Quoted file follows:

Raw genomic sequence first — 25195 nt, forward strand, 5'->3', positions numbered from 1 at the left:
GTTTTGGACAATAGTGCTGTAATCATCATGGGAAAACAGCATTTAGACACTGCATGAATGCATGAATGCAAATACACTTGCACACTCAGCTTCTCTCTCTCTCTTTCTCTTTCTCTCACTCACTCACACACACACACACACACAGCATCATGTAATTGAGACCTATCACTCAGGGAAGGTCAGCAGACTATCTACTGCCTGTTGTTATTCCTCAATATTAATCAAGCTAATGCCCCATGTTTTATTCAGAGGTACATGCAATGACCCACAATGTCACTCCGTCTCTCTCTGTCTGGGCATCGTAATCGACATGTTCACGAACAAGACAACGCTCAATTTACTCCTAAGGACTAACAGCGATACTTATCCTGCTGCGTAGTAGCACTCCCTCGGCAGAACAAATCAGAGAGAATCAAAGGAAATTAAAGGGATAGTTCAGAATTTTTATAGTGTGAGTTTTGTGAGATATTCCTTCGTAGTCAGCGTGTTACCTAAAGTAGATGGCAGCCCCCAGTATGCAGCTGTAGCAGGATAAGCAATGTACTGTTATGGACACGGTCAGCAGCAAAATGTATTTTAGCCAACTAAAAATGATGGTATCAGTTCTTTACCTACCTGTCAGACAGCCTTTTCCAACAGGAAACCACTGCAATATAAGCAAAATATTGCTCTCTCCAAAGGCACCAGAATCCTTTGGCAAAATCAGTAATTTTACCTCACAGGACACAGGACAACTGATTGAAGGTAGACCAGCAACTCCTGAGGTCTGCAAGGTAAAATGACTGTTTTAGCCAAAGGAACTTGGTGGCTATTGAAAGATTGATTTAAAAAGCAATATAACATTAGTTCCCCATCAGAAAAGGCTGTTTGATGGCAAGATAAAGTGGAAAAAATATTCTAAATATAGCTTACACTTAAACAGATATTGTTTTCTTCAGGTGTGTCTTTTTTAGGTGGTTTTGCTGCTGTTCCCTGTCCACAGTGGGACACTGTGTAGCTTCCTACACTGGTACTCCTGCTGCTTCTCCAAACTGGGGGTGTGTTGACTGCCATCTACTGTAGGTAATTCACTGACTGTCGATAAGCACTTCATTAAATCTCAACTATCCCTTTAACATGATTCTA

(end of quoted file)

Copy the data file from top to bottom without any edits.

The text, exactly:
Raw genomic sequence first — 25195 nt, forward strand, 5'->3', positions numbered from 1 at the left:
GTTTTGGACAATAGTGCTGTAATCATCATGGGAAAACAGCATTTAGACACTGCATGAATGCATGAATGCAAATACACTTGCACACTCAGCTTCTCTCTCTCTCTTTCTCTTTCTCTCACTCACTCACACACACACACACACACAGCATCATGTAATTGAGACCTATCACTCAGGGAAGGTCAGCAGACTATCTACTGCCTGTTGTTATTCCTCAATATTAATCAAGCTAATGCCCCATGTTTTATTCAGAGGTACATGCAATGACCCACAATGTCACTCCGTCTCTCTCTGTCTGGGCATCGTAATCGACATGTTCACGAACAAGACAACGCTCAATTTACTCCTAAGGACTAACAGCGATACTTATCCTGCTGCGTAGTAGCACTCCCTCGGCAGAACAAATCAGAGAGAATCAAAGGAAATTAAAGGGATAGTTCAGAATTTTTATAGTGTGAGTTTTGTGAGATATTCCTTCGTAGTCAGCGTGTTACCTAAAGTAGATGGCAGCCCCCAGTATGCAGCTGTAGCAGGATAAGCAATGTACTGTTATGGACACGGTCAGCAGCAAAATGTATTTTAGCCAACTAAAAATGATGGTATCAGTTCTTTACCTACCTGTCAGACAGCCTTTTCCAACAGGAAACCACTGCAATATAAGCAAAATATTGCTCTCTCCAAAGGCACCAGAATCCTTTGGCAAAATCAGTAATTTTACCTCACAGGACACAGGACAACTGATTGAAGGTAGACCAGCAACTCCTGAGGTCTGCAAGGTAAAATGACTGTTTTAGCCAAAGGAACTTGGTGGCTATTGAAAGATTGATTTAAAAAGCAATATAACATTAGTTCCCCATCAGAAAAGGCTGTTTGATGGCAAGATAAAGTGGAAAAAATATTCTAAATATAGCTTACACTTAAACAGATATTGTTTTCTTCAGGTGTGTCTTTTTTAGGTGGTTTTGCTGCTGTTCCCTGTCCACAGTGGGACACTGTGTAGCTTCCTACACTGGTACTCCTGCTGCTTCTCCAAACTGGGGGTGTGTTGACTGCCATCTACTGTAGGTAATTCACTGACTGTCGATAAGCACTTCATTAAATCTCAACTATCCCTTTAACATGATTCTA